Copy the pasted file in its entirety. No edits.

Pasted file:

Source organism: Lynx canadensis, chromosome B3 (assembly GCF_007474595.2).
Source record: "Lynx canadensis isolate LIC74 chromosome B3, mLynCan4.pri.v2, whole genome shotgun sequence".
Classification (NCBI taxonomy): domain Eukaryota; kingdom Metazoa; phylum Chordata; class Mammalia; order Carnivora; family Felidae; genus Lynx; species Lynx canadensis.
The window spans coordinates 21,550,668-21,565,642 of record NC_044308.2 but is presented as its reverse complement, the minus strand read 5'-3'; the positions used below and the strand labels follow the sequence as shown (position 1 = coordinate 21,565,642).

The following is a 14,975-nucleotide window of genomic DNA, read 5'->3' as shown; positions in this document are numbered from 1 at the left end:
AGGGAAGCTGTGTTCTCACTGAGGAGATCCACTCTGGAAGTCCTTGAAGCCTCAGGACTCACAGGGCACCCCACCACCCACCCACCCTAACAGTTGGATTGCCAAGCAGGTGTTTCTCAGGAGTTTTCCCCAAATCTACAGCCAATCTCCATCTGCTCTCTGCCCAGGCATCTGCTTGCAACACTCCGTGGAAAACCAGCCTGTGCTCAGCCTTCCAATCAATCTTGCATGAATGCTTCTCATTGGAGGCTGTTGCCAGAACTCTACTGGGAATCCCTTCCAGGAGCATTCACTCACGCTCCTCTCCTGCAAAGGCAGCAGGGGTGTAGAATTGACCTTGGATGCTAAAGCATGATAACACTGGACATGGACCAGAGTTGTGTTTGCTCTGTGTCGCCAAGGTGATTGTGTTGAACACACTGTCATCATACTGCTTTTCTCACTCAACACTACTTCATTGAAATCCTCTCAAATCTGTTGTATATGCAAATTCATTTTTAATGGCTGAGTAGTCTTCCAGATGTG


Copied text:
Source organism: Lynx canadensis, chromosome B3 (assembly GCF_007474595.2).
Source record: "Lynx canadensis isolate LIC74 chromosome B3, mLynCan4.pri.v2, whole genome shotgun sequence".
Classification (NCBI taxonomy): domain Eukaryota; kingdom Metazoa; phylum Chordata; class Mammalia; order Carnivora; family Felidae; genus Lynx; species Lynx canadensis.
The window spans coordinates 21,550,668-21,565,642 of record NC_044308.2 but is presented as its reverse complement, the minus strand read 5'-3'; the positions used below and the strand labels follow the sequence as shown (position 1 = coordinate 21,565,642).

The following is a 14,975-nucleotide window of genomic DNA, read 5'->3' as shown; positions in this document are numbered from 1 at the left end:
AGGGAAGCTGTGTTCTCACTGAGGAGATCCACTCTGGAAGTCCTTGAAGCCTCAGGACTCACAGGGCACCCCACCACCCACCCACCCTAACAGTTGGATTGCCAAGCAGGTGTTTCTCAGGAGTTTTCCCCAAATCTACAGCCAATCTCCATCTGCTCTCTGCCCAGGCATCTGCTTGCAACACTCCGTGGAAAACCAGCCTGTGCTCAGCCTTCCAATCAATCTTGCATGAATGCTTCTCATTGGAGGCTGTTGCCAGAACTCTACTGGGAATCCCTTCCAGGAGCATTCACTCACGCTCCTCTCCTGCAAAGGCAGCAGGGGTGTAGAATTGACCTTGGATGCTAAAGCATGATAACACTGGACATGGACCAGAGTTGTGTTTGCTCTGTGTCGCCAAGGTGATTGTGTTGAACACACTGTCATCATACTGCTTTTCTCACTCAACACTACTTCATTGAAATCCTCTCAAATCTGTTGTATATGCAAATTCATTTTTAATGGCTGAGTAGTCTTCCAGATGTG